Vietnam veterans responded Friday with words of doubt, hope, anger and even conditional acceptance to actress Jane Fonda's belated apology for taking an anti-war trip to North Vietnam that earned her the nickname "Hanoi Jane."

"If Miss Fonda is sincere, I accept her apology. But only Miss Fonda knows if she is sincere," said Sen. John McCain, R-Ariz., who as a Navy pilot was shot down in Vietnam in 1967 and held as a prisoner for five years.McCain, one of more than 3 million Americans who served in the nation's longest war, said, "I still believe Miss Fonda's behavior in Hanoi in 1972 was reprehensible, and I believe she should have apologized long ago."

Fonda, 50, in an interview to be broadcast Friday on ABC's "20-20," expressed regret for the trip to Hanoi where she was photographed smiling seated behind an anti-aircraft gun and where she made radio appeals for U.S. pilots to stop the bombing and return home.

"We are hoping this is going to be an occasion for healing for vets as well as the nation," said Michael Leaveck, a spokesman for the 38,000-member Vietnam Veterans of America. "We have always advocated that vets let go of hatred, whether it be for Jane Fonda, Henry Kissinger or Richard Nixon."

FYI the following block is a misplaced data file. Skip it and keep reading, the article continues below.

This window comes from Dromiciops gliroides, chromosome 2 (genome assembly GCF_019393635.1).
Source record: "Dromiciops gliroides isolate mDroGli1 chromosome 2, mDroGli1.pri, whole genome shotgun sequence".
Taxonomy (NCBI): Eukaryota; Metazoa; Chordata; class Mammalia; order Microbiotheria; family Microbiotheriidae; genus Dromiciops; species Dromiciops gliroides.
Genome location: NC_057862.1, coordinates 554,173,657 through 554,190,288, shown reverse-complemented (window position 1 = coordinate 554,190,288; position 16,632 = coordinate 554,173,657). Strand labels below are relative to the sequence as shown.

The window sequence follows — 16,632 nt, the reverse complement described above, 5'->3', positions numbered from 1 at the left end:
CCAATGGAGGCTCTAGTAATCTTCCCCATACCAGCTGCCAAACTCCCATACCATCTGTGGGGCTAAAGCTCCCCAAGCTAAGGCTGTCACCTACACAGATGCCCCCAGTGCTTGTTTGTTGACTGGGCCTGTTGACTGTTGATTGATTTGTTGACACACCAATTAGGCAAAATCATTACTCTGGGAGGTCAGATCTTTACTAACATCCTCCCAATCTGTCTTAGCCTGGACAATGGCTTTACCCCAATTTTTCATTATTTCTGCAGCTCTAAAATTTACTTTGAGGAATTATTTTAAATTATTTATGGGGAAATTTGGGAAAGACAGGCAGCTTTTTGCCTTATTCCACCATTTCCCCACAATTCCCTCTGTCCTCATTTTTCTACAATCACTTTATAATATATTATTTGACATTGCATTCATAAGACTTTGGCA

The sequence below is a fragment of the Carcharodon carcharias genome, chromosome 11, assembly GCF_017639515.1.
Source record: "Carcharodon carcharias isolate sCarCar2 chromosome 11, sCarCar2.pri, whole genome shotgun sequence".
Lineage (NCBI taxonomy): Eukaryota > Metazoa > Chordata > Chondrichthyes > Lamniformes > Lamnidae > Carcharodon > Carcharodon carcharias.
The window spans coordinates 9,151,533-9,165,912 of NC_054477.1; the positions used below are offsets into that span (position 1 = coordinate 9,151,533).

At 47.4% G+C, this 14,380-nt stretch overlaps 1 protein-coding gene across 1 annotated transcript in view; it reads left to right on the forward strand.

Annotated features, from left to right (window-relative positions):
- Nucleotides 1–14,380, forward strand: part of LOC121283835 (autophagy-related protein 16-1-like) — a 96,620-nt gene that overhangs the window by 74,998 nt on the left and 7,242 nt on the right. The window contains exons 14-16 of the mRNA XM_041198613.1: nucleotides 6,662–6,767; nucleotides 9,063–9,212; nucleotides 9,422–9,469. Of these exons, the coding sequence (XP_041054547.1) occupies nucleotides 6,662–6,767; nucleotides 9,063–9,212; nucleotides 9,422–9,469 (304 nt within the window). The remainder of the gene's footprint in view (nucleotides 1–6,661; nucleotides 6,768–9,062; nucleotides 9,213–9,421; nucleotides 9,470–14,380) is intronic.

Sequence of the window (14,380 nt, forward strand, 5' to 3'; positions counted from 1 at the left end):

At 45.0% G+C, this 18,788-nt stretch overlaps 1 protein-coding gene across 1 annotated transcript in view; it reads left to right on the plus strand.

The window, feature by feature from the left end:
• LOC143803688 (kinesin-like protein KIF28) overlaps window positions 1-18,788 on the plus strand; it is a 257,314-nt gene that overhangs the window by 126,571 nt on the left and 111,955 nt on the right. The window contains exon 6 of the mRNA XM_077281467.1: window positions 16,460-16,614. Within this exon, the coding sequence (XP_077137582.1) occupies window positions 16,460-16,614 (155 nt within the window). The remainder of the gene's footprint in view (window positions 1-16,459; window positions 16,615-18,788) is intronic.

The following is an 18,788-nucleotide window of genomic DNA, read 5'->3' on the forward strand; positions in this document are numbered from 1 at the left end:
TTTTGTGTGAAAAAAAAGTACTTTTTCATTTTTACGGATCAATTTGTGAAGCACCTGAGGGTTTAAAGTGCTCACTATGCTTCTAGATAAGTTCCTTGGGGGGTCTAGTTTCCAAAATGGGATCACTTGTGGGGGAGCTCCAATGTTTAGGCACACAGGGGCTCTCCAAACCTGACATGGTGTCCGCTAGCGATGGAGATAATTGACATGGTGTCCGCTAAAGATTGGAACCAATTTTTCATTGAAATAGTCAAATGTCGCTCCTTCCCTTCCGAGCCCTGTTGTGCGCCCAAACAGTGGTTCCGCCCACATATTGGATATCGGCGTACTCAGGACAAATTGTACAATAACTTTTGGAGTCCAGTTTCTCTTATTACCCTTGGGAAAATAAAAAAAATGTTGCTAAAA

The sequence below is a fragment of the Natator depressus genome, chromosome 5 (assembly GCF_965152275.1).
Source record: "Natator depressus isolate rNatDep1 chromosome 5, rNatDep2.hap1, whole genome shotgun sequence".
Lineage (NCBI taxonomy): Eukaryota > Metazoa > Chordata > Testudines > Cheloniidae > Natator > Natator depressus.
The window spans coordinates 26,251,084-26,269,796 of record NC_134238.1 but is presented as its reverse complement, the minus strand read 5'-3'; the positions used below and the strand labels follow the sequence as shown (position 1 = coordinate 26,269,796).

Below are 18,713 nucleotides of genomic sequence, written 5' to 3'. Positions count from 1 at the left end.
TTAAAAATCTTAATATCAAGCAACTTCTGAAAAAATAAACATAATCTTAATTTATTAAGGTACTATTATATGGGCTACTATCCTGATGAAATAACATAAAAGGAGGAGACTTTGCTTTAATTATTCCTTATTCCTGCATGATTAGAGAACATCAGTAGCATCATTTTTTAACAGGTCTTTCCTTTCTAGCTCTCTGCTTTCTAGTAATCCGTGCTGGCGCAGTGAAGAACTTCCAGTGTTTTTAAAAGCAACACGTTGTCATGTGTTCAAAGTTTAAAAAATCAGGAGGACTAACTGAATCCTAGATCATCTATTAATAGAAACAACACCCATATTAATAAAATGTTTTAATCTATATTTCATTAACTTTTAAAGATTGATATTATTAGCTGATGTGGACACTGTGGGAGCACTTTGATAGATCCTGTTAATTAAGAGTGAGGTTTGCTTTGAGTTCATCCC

Fonda, whose efforts to film a movie in New England this summer are being opposed by Veterans Coalition Against Hanoi Jane, told ABC's Barbara Walters:

"I would like to say something, not just to Vietnam veterans in New England, but to men who were in Vietnam, who I hurt, or whose pain I caused to deepen because of things that I said or did."

"I feel that I owe them an apology. My intentions were never to hurt them or make their situation worse . . . .

While admitting mistakes in conduct, she said she has not changed her opinion that the war was wrong and that her trip, overall, helped bring it to a close.

"I feel those of us who opposed the war, including those who went to Vietnam and brought back documented information about what was going on that wasn't getting out, that we helped end the war . . . and I'm very proud of most of what I did."

"Hogwash," replied Lawrence Hollinter, 36, of Sarasota, Fla. Standing in the nation's capital at the Vietnam Veterans Memorial, inscribed with the names of more than 58,000 Americans lost in Southeast Asia, he said:

"The only reason she came forth after all these years is because she wants to make that movie. I want the public to realize that her vocal opposition combined with her notoriety harmed all of us."